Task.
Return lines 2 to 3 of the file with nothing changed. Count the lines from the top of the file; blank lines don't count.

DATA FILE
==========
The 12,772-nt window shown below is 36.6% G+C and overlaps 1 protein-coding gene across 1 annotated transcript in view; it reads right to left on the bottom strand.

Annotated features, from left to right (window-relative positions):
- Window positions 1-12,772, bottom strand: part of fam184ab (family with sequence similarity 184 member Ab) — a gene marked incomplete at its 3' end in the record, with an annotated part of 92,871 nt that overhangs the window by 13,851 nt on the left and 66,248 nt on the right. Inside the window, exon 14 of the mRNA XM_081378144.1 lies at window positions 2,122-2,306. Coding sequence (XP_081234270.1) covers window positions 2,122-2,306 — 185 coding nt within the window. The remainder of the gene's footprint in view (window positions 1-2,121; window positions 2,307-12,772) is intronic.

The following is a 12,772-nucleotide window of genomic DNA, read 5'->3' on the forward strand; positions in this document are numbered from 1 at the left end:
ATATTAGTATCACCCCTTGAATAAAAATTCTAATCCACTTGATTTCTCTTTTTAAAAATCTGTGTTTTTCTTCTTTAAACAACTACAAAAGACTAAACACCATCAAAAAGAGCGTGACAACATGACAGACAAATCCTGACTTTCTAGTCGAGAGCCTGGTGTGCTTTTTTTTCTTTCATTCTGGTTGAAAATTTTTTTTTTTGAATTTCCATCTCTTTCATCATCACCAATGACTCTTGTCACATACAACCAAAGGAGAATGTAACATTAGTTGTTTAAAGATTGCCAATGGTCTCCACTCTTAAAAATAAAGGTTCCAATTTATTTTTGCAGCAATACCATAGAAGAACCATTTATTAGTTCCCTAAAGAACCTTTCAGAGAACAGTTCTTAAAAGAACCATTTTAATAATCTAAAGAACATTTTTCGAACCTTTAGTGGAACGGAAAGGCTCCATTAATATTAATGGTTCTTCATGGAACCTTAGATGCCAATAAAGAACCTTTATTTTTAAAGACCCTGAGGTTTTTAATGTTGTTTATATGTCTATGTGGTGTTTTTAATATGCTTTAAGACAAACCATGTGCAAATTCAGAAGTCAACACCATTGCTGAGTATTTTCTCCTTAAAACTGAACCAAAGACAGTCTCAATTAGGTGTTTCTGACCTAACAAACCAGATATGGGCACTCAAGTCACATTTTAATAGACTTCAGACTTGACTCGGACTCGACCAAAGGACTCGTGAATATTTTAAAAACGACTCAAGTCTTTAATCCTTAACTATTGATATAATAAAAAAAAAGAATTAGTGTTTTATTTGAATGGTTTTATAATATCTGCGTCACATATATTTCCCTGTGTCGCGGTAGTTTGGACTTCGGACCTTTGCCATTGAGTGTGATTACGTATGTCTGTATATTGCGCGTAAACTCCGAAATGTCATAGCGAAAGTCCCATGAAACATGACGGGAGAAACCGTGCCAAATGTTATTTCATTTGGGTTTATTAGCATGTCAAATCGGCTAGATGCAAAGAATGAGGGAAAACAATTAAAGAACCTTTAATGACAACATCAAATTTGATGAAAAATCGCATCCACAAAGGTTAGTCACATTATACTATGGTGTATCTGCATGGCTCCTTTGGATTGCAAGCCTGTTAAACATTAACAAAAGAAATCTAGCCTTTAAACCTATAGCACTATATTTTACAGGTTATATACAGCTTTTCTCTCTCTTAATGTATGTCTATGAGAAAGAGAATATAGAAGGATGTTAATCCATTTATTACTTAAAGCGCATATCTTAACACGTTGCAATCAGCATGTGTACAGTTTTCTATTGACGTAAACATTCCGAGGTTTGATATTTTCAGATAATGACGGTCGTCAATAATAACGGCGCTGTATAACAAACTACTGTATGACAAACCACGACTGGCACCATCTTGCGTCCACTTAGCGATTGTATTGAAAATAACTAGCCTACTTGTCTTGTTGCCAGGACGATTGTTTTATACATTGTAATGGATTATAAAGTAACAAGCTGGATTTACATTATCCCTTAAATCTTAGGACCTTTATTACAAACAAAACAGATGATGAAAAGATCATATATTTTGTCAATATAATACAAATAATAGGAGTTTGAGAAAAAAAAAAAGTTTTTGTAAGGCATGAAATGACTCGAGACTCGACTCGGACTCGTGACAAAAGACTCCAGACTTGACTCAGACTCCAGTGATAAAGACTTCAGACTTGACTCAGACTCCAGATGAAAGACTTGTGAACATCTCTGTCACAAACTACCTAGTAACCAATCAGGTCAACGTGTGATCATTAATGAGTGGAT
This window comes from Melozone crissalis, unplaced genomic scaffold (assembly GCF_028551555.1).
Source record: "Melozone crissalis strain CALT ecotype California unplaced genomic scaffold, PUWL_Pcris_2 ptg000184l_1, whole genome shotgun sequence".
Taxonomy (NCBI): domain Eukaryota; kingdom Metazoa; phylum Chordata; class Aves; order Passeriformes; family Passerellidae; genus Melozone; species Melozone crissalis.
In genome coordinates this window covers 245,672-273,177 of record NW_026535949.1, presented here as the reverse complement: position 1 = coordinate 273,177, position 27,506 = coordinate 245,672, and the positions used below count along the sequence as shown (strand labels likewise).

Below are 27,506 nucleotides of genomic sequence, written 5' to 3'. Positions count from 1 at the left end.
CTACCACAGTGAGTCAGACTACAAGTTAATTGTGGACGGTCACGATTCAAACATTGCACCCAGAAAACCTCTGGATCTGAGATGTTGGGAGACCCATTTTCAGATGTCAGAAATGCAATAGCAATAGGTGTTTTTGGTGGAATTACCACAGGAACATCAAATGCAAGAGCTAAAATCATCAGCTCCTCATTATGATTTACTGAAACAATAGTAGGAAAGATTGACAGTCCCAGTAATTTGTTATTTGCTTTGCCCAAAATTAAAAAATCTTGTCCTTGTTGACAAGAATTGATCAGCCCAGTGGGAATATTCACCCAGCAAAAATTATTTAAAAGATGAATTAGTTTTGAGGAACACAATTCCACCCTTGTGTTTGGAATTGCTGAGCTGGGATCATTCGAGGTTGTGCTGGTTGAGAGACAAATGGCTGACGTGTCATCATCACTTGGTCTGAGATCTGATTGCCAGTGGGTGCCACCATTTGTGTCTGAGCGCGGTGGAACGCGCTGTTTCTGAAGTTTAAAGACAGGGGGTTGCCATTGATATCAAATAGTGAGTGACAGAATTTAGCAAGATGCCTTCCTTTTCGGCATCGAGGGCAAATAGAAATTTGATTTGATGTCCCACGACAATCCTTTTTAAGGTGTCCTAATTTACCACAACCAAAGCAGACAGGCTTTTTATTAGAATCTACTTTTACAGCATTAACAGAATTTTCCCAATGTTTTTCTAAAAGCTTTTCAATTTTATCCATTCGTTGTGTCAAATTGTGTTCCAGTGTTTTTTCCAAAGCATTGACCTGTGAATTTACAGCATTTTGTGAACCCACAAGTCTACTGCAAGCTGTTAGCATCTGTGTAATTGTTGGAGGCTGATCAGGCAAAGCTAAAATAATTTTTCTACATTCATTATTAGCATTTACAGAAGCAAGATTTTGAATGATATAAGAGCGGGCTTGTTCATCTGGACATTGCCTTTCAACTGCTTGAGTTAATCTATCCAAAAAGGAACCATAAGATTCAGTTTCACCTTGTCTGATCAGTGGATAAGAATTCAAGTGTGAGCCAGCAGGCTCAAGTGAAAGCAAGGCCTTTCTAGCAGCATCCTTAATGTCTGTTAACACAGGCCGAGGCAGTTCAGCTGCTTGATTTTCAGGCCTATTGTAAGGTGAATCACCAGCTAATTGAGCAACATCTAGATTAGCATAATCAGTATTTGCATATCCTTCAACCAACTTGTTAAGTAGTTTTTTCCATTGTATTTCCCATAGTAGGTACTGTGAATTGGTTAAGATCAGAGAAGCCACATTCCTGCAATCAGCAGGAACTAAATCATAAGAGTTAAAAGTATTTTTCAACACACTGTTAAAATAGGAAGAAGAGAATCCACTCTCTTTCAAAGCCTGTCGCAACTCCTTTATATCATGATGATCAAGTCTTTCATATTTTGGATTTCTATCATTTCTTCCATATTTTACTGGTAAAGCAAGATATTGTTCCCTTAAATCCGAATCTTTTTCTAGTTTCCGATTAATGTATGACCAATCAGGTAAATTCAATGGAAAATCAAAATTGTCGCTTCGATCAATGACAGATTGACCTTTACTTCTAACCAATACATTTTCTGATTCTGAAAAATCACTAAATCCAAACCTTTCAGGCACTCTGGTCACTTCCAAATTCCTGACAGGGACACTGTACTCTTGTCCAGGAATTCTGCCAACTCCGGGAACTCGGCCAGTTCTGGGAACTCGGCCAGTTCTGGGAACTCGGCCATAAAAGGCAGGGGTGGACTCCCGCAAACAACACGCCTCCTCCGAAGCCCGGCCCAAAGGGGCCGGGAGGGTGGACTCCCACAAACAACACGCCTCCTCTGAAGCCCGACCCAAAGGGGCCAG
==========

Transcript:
Annotated features, from left to right (window-relative positions):
- Window positions 1-12,772, bottom strand: part of fam184ab (family with sequence similarity 184 member Ab) — a gene marked incomplete at its 3' end in the record, with an annotated part of 92,871 nt that overhangs the window by 13,851 nt on the left and 66,248 nt on the right. Inside the window, exon 14 of the mRNA XM_081378144.1 lies at window positions 2,122-2,306. Coding sequence (XP_081234270.1) covers window positions 2,122-2,306 — 185 coding nt within the window. The remainder of the gene's footprint in view (window positions 1-2,121; window positions 2,307-12,772) is intronic.